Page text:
I have a number of articles on diversity (my favorite topic) to share today:
Diversity Offices Aren’t What They Used to Be: Ronald Taylor, a sociologist who became a top diversity officer at the University of Connecticut, had built one of the broadest campus-diversity offices in the country by 2008. UConn’s Office of Multicultural and International Affairs, a part of the provost’s office, was responsible not only for cultural centers, ethnic-studies departments, and the equal-opportunity office, but also for several international units that typically aren’t included under diversity programs. Among those were the European-studies department, other area-studies programs, and the study-abroad office.
Then Mr. Taylor retired from his position as senior vice provost; a new university president came on board; and the diversity office was largely dismantled. Damon A. Williams, co-author of a new book about the structure of the large diversity offices that have sprung up in academe in the past decade, recounts the UConn tale to illustrate how vulnerable those offices remain, even as more and more colleges create them.<Read more.>
How Colleges Measure the Return on Diversity: One would think the booming diversity industry in academe might lead to a surge in demand for consultants, to help colleges design strategies and deliver programming.
But campus officials say diversity consulting in higher education remains a niche business provided by a slew of small operators. There is no equivalent of McKinsey & Company, the management-consulting firm, in what many in academe have come to call “the diversity industry.”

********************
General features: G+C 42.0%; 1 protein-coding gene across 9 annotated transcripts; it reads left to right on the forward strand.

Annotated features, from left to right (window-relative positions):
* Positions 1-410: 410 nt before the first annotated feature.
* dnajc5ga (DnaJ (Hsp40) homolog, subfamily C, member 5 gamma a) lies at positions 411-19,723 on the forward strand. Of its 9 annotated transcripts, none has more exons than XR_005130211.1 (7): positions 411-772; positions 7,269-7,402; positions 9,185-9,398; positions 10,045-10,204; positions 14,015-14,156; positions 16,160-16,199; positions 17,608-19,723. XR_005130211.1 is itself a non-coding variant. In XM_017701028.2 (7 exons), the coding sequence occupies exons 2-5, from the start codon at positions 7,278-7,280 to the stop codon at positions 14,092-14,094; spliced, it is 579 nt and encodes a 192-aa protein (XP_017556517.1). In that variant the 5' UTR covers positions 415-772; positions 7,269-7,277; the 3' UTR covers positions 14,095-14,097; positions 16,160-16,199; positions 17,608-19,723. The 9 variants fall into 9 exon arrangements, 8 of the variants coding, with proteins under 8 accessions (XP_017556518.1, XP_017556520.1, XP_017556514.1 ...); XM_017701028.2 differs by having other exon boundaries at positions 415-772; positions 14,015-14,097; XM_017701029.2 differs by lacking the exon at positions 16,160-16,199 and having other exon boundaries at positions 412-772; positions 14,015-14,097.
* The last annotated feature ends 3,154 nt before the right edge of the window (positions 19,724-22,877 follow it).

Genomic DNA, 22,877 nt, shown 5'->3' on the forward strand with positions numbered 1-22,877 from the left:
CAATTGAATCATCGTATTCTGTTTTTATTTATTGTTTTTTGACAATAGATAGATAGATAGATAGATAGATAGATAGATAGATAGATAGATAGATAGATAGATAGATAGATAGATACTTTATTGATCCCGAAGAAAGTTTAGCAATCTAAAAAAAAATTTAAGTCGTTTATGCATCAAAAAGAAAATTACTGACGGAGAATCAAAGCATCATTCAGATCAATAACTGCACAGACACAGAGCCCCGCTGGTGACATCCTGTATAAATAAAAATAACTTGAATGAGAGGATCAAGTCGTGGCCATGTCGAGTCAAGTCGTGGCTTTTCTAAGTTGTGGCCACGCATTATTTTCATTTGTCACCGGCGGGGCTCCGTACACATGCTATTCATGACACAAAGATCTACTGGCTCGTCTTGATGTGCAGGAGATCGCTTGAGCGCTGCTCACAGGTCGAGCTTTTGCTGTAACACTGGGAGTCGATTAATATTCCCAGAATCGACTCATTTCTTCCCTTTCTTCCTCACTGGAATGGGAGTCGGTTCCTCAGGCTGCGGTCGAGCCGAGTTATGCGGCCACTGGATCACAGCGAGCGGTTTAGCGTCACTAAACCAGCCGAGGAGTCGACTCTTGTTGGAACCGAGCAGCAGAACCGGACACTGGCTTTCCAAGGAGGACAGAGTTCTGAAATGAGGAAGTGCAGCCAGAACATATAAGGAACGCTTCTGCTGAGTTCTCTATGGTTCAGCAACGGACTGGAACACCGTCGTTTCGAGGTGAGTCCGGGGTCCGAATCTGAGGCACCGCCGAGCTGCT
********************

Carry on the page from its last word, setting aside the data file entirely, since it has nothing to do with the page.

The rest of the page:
When Cornell University began to craft a comprehensive diversity plan several years ago, it brought in Estela Mara Bensimon, a professor of higher education at the University of Southern California who studies racial equality in academe. Cornell used the Equity Scorecard assessment that she had developed to look broadly at areas where underrepresented minority students were lagging behind others, says Lynette Chappell-Williams, associate vice president for inclusion and work-force diversity. <Read more.>
Christian Colleges’ Special Need for Diversity: Christian colleges need to become more racially and religiously diverse, for several reasons. More diversity would help these colleges maintain enrollment, and in some cases even survive, in an era of rising costs and economic pressures. It would improve the quality of education. Finally, for those of us who are Christians, it’s the right thing to do, according to our religious principles.
But the enrollment argument might be the strongest reason these days. A recent study done by the Pew Research Center concluded, “Compared with their elders today, young people are much less likely to affiliate with any religious tradition or to identify themselves as part of a Christian denomination.” One in four adults under age 30 was unaffiliated, describing their religion as “atheist,” “agnostic,” or “nothing in particular,” the study found. <Read more.>